I admire the knowledge of plant biologists, especially that group of expert botanists who make me feel like a novice in comparison…those are the people I love to hang around with at any given opportunity to improve my own skills and knowledge. Every time I look up a plant description, a little place in the back of my mind remembers that someone or a group of someones very similar at some point in history discovered my exact plant of interest, describing it in extreme detail and giving it a scientific name for the first time. And when more than one discovered it without knowing of the other, a group of experts worldwide got together to decide which scientific name should be accepted over the other and what attributes defined it as a member of a certain plant family so everyone around the world was on the same page. And that was after someone recognized and proved that two or more plant species with different scientific names were really the same thing. Its rather amazing if you think about it!
I was recently looking at two Silphium species in my garden, comparing the differences between the cup plant (S. perfoliatum) and the compass plant (S. laciniatum). Looking at the two plants side by side, they are rather easy to tell apart. The largest distinction to me is the leaves. The leaves of both are broadly lanceolate, but the leaves of the compass plant are deeply lobed (pinnatifid), whereas the leaves of the cup plant are more coarsely toothed. The leaves of the cup plant form opposite of each other and quite distinctly join around the central stem to form a cup capable of holding water, hence the common name. The leaves of the compass plant are in an alternate arrangement.
But what if I only had a single flower for comparison for deciding which was which? Could I tell them apart even though I know both produce yellow daisy-like flowers of similar size? The answer is yes, though not as easily with the naked eye viewing the front face of the flower compared to the backside. Flipping the flower to inspect the involucre, which is the whorl of leaf-like structure immediately below the flower head on the backside of the flower, one would see the phyllaries (individual component of the involucre) on the compass plant are covered with fine white hairs which making them coarse to the touch. Whereas the phyllaries of the cup plant are glossy and hair-free. From the top view, a bit more expertise and a better set of eyes than I possess would be needed to compare the sterile disk flowers, fertile ray flowers and the resulting achenes (one-seeded dry fruit that does not open to release seed). To me and my current level of expertise and vision, they both look rather similar, but I assure you there are differences. That said, my husband’s level of plant identification skill is whether the plant in question is a tree, a bush, a flower, or grass, and he is perfectly happy taking it no further. He prefers to just make up a name like “Fruitillaria” if called upon to identify a plant. That leaves me the reining expert at least in my own little jungle.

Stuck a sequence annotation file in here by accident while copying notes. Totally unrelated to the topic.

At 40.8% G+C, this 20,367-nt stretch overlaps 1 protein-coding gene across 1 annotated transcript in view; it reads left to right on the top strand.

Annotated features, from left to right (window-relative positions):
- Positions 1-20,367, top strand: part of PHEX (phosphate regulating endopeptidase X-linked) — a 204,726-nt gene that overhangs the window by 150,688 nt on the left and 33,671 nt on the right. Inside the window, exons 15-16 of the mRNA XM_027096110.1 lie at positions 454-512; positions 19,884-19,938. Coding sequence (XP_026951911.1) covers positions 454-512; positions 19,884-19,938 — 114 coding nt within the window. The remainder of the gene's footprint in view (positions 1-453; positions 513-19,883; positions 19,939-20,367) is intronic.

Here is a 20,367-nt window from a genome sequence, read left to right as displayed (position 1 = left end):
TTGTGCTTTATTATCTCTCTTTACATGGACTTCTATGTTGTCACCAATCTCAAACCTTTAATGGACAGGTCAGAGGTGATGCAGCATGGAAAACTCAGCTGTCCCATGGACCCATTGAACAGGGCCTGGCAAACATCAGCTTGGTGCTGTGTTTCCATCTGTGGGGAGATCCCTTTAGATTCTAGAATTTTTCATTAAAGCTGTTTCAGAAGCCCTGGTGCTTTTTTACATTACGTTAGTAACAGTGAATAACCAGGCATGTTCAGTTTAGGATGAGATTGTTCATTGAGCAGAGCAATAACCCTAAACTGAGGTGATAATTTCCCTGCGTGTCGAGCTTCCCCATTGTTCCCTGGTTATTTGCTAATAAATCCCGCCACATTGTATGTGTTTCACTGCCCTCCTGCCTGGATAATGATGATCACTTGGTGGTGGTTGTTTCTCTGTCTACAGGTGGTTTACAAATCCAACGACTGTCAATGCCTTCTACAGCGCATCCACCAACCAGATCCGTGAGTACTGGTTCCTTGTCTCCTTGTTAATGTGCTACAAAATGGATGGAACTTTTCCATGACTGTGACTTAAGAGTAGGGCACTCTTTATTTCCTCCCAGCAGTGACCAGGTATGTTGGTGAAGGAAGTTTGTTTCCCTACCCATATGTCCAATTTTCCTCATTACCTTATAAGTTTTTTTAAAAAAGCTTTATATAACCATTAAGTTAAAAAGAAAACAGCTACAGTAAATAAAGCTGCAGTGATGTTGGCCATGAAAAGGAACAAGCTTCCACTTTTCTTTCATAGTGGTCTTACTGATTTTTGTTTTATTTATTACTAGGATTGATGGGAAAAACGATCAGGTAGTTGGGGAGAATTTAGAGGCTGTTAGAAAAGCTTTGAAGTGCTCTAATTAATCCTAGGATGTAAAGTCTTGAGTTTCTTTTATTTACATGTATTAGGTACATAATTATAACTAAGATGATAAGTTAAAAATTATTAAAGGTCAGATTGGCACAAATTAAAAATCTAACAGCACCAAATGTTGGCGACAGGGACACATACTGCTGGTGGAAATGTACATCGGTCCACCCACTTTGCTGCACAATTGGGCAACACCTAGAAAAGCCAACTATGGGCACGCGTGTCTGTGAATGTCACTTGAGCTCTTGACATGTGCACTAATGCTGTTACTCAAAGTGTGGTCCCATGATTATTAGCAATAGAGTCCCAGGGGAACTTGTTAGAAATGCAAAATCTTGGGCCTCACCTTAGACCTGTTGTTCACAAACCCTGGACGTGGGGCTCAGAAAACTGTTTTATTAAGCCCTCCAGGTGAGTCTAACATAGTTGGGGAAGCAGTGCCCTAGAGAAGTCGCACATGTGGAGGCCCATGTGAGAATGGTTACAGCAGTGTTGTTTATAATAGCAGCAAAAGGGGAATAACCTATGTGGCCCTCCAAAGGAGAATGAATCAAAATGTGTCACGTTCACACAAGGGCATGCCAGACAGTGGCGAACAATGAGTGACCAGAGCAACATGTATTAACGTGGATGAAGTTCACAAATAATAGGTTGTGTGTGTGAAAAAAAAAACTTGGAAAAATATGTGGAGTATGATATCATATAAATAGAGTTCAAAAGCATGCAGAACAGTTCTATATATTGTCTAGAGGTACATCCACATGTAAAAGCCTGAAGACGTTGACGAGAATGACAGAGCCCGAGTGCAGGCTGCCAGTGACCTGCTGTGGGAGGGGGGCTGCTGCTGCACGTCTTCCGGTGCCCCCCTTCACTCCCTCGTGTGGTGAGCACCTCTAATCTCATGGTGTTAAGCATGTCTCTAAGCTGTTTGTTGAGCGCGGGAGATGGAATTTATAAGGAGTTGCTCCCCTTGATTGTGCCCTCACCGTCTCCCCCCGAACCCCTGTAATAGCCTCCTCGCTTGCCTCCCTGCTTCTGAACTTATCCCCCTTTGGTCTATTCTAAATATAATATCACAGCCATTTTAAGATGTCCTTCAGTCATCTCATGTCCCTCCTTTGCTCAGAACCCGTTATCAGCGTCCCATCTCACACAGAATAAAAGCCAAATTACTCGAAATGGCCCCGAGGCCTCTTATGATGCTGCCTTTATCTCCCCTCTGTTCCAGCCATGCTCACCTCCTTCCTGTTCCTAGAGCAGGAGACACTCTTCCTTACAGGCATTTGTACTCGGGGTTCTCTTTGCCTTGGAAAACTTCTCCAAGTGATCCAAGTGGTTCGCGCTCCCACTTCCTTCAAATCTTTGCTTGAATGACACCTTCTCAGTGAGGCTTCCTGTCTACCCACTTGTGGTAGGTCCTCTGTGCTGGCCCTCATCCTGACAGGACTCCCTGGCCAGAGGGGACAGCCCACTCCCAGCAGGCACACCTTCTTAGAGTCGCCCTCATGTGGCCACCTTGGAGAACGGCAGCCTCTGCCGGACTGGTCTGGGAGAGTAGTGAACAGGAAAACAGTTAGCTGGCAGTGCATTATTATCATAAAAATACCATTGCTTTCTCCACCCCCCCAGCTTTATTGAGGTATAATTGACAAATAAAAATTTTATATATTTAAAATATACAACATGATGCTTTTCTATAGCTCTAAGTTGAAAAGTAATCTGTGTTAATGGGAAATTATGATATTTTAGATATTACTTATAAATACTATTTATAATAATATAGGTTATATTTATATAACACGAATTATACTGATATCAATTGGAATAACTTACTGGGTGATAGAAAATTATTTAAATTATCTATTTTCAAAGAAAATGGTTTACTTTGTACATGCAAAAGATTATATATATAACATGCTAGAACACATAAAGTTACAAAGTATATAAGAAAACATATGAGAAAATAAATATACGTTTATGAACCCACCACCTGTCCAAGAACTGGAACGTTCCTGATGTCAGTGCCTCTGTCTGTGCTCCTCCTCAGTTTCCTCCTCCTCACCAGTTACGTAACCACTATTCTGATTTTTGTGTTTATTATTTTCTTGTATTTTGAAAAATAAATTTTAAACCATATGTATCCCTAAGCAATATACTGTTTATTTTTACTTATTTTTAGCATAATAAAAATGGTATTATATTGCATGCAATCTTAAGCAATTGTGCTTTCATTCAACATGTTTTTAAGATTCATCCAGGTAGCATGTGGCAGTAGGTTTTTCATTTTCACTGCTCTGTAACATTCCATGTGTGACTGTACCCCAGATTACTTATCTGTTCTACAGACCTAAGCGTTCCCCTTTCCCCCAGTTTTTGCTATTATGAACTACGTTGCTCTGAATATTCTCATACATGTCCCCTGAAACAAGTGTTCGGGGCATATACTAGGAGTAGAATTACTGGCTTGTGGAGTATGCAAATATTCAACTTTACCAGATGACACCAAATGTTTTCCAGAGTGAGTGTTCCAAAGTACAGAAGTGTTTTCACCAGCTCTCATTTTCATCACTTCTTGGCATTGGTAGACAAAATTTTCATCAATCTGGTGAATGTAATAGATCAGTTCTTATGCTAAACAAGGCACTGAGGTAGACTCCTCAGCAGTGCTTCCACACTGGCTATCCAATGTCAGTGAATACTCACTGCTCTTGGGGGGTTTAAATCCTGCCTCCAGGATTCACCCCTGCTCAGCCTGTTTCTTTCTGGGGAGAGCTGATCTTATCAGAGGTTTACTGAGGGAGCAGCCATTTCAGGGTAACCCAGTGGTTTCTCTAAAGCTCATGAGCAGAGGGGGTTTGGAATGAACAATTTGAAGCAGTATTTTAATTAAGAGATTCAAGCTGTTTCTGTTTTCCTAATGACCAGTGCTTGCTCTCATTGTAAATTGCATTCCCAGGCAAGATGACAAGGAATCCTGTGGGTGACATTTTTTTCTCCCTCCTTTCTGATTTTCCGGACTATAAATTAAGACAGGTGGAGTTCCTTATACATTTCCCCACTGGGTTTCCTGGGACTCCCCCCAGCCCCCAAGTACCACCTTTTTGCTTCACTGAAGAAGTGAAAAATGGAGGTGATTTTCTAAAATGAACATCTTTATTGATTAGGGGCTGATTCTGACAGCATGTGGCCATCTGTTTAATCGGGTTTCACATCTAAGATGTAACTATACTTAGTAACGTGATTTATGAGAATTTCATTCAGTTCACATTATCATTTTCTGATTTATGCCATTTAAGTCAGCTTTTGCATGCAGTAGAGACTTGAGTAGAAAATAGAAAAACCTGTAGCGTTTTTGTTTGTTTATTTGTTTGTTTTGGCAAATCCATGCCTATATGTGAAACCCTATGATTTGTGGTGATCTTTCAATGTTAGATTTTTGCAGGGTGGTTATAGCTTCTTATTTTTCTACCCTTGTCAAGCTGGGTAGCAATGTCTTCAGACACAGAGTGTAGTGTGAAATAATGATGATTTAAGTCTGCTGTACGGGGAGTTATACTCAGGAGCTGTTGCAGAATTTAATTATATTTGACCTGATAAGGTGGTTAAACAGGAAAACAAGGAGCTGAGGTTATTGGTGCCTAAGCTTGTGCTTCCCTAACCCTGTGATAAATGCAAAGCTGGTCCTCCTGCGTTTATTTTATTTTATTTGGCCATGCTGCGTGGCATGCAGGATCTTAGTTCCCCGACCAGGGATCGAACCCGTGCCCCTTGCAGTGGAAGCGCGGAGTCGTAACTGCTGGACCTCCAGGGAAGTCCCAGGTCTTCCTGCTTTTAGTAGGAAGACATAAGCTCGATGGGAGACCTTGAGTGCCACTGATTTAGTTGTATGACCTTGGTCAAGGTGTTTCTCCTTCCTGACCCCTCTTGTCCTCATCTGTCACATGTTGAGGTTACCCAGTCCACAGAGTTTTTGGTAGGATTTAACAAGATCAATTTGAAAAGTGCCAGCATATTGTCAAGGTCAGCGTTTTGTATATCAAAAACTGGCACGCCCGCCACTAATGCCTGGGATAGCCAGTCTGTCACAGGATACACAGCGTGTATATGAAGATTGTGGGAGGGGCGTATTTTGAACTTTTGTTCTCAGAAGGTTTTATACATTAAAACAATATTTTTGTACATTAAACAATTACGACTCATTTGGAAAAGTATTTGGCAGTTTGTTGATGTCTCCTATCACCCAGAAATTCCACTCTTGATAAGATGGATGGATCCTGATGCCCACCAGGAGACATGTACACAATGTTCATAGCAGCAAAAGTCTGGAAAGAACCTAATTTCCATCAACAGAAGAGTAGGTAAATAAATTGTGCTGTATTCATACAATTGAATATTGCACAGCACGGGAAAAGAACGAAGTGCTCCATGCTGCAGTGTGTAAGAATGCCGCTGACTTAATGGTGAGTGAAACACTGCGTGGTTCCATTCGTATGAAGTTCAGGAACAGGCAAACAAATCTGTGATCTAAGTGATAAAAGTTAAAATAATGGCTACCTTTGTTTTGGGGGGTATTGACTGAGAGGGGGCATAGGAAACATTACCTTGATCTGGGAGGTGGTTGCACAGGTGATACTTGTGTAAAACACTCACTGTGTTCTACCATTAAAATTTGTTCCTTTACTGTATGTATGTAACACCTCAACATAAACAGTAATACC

Phlox paniculata “Jeana’ just gets better every year. Like many perennials, it will take a few more years of growth before reaching its full expected mature height of five feet. The bloom in my planting is already quite spectacular after only 3 years in the ground. Because it has a cultivar name, one might think ‘Jeana’ is a hybrid cultivar, meaning a human controlled its parentage in some manner, making it to some not a true native. Not so in the case of ‘Jeana’. It was noticed and collected from a wild population by its namesake Jeana Prewitt, who found it growing along the Harpeth River near Nashville, Tennessee. What stood out compared to all the other phlox in the area was its mildew-free foliage, which I’m happy to report has carried through to my garden site.
As demonstrated, Phlox paniculata ‘Jeana’ is a US native, but more specifically an ecotype found in Tennessee. Who knows, maybe we have a similar ecotype in Illinois but is just hasn’t been recognized for its garden potential yet. That makes me think of a butterflyweed I grew from seed collected from a population that originated on a clay prairie and sold as Asclepias tuberosa var. clay. I’m pretty sure the variety name “clay” has not been officially recognized yet I can attest the plant does look physically different from my other butterflyweed in terms of height, internode length, and leaf size. In addition, it germinates significantly later in my garden than my otherwise “straight species” or ecotypes. Yet most important to me as a gardener, is its equal attractiveness to monarch butterflies for egg laying and as a larval food source for monarch butterfly caterpillars.